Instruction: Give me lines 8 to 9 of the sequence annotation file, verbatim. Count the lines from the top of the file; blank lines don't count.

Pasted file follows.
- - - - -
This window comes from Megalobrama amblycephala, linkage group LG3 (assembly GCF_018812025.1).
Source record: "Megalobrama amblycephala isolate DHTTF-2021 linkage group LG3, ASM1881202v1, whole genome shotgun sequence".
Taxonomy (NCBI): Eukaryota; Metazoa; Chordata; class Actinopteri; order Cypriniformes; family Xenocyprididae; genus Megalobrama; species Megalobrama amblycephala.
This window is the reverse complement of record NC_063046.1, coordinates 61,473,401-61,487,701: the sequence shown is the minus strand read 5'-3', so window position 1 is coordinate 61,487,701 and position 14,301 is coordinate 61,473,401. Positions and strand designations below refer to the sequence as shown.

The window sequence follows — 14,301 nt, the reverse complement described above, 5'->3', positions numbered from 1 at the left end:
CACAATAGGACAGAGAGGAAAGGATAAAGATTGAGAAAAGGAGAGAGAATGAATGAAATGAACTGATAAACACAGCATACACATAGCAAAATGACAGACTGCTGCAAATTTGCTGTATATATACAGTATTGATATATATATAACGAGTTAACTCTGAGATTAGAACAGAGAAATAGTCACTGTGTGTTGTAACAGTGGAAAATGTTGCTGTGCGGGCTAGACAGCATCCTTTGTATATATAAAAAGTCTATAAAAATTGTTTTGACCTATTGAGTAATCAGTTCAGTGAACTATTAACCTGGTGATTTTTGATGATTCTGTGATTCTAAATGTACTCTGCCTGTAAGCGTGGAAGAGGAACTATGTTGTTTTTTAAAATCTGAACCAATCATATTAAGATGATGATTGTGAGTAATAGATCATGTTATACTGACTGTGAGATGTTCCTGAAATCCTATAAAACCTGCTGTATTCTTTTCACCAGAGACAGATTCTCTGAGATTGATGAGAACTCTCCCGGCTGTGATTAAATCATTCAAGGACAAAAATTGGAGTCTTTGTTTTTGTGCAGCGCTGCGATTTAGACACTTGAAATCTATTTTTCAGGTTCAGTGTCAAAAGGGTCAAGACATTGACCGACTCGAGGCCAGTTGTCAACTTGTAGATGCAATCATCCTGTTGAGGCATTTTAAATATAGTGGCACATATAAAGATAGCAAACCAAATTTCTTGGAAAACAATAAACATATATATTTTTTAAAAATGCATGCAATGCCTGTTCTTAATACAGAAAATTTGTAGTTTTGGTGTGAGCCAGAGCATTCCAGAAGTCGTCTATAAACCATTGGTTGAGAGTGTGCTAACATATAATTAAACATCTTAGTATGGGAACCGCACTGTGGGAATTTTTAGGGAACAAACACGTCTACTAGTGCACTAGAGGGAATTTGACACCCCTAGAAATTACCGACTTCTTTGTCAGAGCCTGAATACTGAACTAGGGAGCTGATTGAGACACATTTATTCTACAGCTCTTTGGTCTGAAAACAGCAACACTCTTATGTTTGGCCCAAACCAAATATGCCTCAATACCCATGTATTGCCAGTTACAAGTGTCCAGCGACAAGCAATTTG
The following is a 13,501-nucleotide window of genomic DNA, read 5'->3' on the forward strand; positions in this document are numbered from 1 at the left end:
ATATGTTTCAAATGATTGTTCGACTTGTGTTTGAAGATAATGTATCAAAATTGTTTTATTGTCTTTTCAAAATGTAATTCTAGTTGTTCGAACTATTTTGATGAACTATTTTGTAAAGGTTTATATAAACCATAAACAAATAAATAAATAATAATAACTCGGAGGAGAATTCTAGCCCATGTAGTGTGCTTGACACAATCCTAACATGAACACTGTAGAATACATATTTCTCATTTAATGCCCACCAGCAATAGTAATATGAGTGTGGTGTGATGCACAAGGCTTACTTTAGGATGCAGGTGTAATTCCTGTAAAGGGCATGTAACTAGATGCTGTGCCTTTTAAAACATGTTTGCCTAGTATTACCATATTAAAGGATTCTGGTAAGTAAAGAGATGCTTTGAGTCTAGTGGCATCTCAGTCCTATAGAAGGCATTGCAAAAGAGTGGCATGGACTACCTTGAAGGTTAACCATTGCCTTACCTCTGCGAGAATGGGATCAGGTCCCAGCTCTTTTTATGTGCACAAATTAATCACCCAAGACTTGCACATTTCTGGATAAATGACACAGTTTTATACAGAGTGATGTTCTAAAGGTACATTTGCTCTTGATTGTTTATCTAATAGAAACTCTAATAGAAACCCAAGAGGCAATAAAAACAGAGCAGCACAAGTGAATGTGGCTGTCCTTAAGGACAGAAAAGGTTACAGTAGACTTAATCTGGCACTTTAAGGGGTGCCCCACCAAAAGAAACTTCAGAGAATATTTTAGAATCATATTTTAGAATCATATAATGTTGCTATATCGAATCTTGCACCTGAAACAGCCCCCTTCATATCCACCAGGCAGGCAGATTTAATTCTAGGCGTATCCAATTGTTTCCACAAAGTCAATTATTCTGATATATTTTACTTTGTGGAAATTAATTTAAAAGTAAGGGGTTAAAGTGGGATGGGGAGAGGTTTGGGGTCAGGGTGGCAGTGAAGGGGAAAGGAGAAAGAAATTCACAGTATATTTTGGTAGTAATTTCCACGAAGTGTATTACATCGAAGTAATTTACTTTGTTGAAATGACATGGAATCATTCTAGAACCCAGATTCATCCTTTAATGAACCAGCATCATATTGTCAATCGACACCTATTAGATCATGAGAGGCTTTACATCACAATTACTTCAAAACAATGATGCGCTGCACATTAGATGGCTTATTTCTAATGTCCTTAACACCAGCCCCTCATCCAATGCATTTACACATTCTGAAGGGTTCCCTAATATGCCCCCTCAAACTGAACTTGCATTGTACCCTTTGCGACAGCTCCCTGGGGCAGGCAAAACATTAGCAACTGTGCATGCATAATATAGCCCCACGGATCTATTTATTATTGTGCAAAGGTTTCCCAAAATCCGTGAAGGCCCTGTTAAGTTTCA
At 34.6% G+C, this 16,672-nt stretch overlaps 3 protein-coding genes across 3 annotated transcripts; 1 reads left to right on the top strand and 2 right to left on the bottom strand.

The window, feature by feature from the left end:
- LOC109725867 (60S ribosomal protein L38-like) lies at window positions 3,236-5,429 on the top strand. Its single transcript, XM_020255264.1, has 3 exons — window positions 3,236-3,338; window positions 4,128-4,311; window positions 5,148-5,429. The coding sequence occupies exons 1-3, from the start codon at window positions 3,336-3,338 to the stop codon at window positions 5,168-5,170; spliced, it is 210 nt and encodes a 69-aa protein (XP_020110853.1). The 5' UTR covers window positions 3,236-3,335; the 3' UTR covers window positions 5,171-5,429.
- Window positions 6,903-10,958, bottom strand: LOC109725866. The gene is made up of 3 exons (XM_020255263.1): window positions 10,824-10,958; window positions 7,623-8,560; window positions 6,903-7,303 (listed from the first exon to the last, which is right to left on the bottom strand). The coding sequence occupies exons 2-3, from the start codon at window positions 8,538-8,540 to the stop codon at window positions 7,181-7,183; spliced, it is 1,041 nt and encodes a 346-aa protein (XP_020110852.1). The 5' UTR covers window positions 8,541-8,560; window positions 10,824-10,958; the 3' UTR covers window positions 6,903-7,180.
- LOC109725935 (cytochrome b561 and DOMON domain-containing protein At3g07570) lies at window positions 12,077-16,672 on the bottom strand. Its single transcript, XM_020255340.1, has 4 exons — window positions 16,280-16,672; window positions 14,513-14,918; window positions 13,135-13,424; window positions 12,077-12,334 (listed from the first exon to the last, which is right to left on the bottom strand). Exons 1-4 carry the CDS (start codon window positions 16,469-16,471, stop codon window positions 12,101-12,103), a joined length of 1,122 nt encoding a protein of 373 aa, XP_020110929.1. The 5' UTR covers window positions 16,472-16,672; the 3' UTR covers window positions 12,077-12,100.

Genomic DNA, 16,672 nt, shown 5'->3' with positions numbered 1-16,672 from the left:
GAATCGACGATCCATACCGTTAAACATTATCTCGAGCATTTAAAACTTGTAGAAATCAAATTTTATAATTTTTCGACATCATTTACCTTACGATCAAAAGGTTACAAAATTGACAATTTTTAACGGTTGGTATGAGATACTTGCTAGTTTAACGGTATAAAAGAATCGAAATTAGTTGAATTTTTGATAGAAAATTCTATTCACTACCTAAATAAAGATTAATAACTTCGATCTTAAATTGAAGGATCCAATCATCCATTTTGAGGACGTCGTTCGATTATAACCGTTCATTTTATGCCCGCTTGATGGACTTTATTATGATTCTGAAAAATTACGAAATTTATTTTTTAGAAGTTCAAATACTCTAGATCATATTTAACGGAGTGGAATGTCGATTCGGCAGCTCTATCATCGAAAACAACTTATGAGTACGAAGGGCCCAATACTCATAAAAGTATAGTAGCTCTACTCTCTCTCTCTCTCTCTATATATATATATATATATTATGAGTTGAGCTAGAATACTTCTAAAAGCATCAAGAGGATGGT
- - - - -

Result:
ATATGTTTCAAATGATTGTTCGACTTGTGTTTGAAGATAATGTATCAAAATTGTTTTATTGTCTTTTCAAAATGTAATTCTAGTTGTTCGAACTATTTTGATGAACTATTTTGTAAAGGTTTATATAAACCATAAACAAATAAATAAATAATAATAACTCGGAGGAGAATTCTAGCCCATGTAGTGTGCTTGACACAATCCTAACATGAACACTGTAGAATACATATTTCTCATTTAATGCCCACCAGCAATAGTAATATGAGTGTGGTGTGATGCACAAGGCTTACTTTAGGATGCAGGTGTAATTCCTGTAAAGGGCATGTAACTAGATGCTGTGCCTTTTAAAACATGTTTGCCTAGTATTACCATATTAAAGGATTCTGGTAAGTAAAGAGATGCTTTGAGTCTAGTGGCATCTCAGTCCTATAGAAGGCATTGCAAAAGAGTGGCATGGACTACCTTGAAGGTTAACCATTGCCTTACCTCTGCGAGAATGGGATCAGGTCCCAGCTCTTTTTATGTGCACAAATTAATCACCCAAGACTTGCACATTTCTGGATAAATGACACAGTTTTATACAGAGTGATGTTCTAAAGGTACATTTGCTCTTGATTGTTTATCTAATAGAAACTCTAATAGAAACCCAAGAGGCAATAAAAACAGAGCAGCACAAGTGAATGTGGCTGTCCTTAAGGACAGAAAAGGTTACAGTAGACTTAATCTGGCACTTTAAGGGGTGCCCCACCAAAAGAAACTTCAGAGAATATTTTAGAATCATATTTTAGAATCATATAATGTTGCTATATCGAATCTTGCACCTGAAACAGCCCCCTTCATATCCACCAGGCAGGCAGATTTAATTCTAGGCGTATCCAATTGTTTCCACAAAGTCAATTATTCTGATATATTTTACTTTGTGGAAATTAATTTAAAAGTAAGGGGTTAAAGTGGGATGGGGAGAGGTTTGGGGTCAGGGTGGCAGTGAAGGGGAAAGGAGAAAGAAATTCACAGTATATTTTGGTAGTAATTTCCACGAAGTGTATTACATCGAAGTAATTTACTTTGTTGAAATGACATGGAATCATTCTAGAACCCAGATTCATCCTTTAATGAACCAGCATCATATTGTCAATCGACACCTATTAGATCATGAGAGGCTTTACATCACAATTACTTCAAAACAATGATGCGCTGCACATTAGATGGCTTATTTCTAATGTCCTTAACACCAGCCCCTCATCCAATGCATTTACACATTCTGAAGGGTTCCCTAATATGCCCCCTCAAACTGAACTTGCATTGTACCCTTTGCGACAGCTCCCTGGGGCAGGCAAAACATTAGCAACTGTGCATGCATAATATAGCCCCACGGATCTATTTATTATTGTGCAAAGGTTTCCCAAAATCCGTGAAGGCCCTGTTAAGTTTCA
At 34.6% G+C, this 16,672-nt stretch overlaps 3 protein-coding genes across 3 annotated transcripts; 1 reads left to right on the top strand and 2 right to left on the bottom strand.